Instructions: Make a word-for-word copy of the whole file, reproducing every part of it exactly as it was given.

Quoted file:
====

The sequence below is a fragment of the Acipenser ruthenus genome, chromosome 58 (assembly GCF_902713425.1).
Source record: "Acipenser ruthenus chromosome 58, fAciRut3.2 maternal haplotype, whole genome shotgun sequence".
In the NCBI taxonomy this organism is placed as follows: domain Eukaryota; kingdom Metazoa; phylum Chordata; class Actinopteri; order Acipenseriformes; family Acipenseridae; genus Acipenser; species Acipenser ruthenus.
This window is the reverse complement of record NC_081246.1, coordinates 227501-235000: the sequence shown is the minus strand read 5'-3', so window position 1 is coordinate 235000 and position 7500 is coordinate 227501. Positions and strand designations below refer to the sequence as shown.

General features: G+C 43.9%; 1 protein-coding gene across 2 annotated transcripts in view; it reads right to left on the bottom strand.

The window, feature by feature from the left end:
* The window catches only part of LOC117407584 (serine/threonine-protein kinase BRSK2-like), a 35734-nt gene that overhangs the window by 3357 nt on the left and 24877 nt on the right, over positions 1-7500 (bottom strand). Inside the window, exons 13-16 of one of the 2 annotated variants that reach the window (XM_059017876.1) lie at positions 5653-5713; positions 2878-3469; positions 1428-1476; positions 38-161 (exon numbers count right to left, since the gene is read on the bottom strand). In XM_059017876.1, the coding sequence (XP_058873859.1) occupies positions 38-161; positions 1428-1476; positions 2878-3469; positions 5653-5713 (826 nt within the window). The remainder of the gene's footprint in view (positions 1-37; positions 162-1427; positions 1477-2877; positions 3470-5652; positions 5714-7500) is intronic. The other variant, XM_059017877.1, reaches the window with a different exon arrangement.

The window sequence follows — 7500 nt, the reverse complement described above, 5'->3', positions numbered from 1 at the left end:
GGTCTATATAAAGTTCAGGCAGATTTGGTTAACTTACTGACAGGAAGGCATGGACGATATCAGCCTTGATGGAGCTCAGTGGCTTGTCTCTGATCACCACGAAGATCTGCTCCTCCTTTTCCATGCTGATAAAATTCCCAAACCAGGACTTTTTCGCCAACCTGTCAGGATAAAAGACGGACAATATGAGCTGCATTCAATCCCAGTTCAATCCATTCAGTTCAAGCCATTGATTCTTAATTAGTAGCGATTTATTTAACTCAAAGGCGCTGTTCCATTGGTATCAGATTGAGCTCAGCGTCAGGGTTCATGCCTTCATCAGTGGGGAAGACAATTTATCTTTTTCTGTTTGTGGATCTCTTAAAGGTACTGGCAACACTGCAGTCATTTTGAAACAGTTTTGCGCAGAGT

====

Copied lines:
The sequence below is a fragment of the Acipenser ruthenus genome, chromosome 58 (assembly GCF_902713425.1).
Source record: "Acipenser ruthenus chromosome 58, fAciRut3.2 maternal haplotype, whole genome shotgun sequence".
In the NCBI taxonomy this organism is placed as follows: domain Eukaryota; kingdom Metazoa; phylum Chordata; class Actinopteri; order Acipenseriformes; family Acipenseridae; genus Acipenser; species Acipenser ruthenus.
This window is the reverse complement of record NC_081246.1, coordinates 227501-235000: the sequence shown is the minus strand read 5'-3', so window position 1 is coordinate 235000 and position 7500 is coordinate 227501. Positions and strand designations below refer to the sequence as shown.

General features: G+C 43.9%; 1 protein-coding gene across 2 annotated transcripts in view; it reads right to left on the bottom strand.

The window, feature by feature from the left end:
* The window catches only part of LOC117407584 (serine/threonine-protein kinase BRSK2-like), a 35734-nt gene that overhangs the window by 3357 nt on the left and 24877 nt on the right, over positions 1-7500 (bottom strand). Inside the window, exons 13-16 of one of the 2 annotated variants that reach the window (XM_059017876.1) lie at positions 5653-5713; positions 2878-3469; positions 1428-1476; positions 38-161 (exon numbers count right to left, since the gene is read on the bottom strand). In XM_059017876.1, the coding sequence (XP_058873859.1) occupies positions 38-161; positions 1428-1476; positions 2878-3469; positions 5653-5713 (826 nt within the window). The remainder of the gene's footprint in view (positions 1-37; positions 162-1427; positions 1477-2877; positions 3470-5652; positions 5714-7500) is intronic. The other variant, XM_059017877.1, reaches the window with a different exon arrangement.

The window sequence follows — 7500 nt, the reverse complement described above, 5'->3', positions numbered from 1 at the left end:
GGTCTATATAAAGTTCAGGCAGATTTGGTTAACTTACTGACAGGAAGGCATGGACGATATCAGCCTTGATGGAGCTCAGTGGCTTGTCTCTGATCACCACGAAGATCTGCTCCTCCTTTTCCATGCTGATAAAATTCCCAAACCAGGACTTTTTCGCCAACCTGTCAGGATAAAAGACGGACAATATGAGCTGCATTCAATCCCAGTTCAATCCATTCAGTTCAAGCCATTGATTCTTAATTAGTAGCGATTTATTTAACTCAAAGGCGCTGTTCCATTGGTATCAGATTGAGCTCAGCGTCAGGGTTCATGCCTTCATCAGTGGGGAAGACAATTTATCTTTTTCTGTTTGTGGATCTCTTAAAGGTACTGGCAACACTGCAGTCATTTTGAAACAGTTTTGCGCAGAGT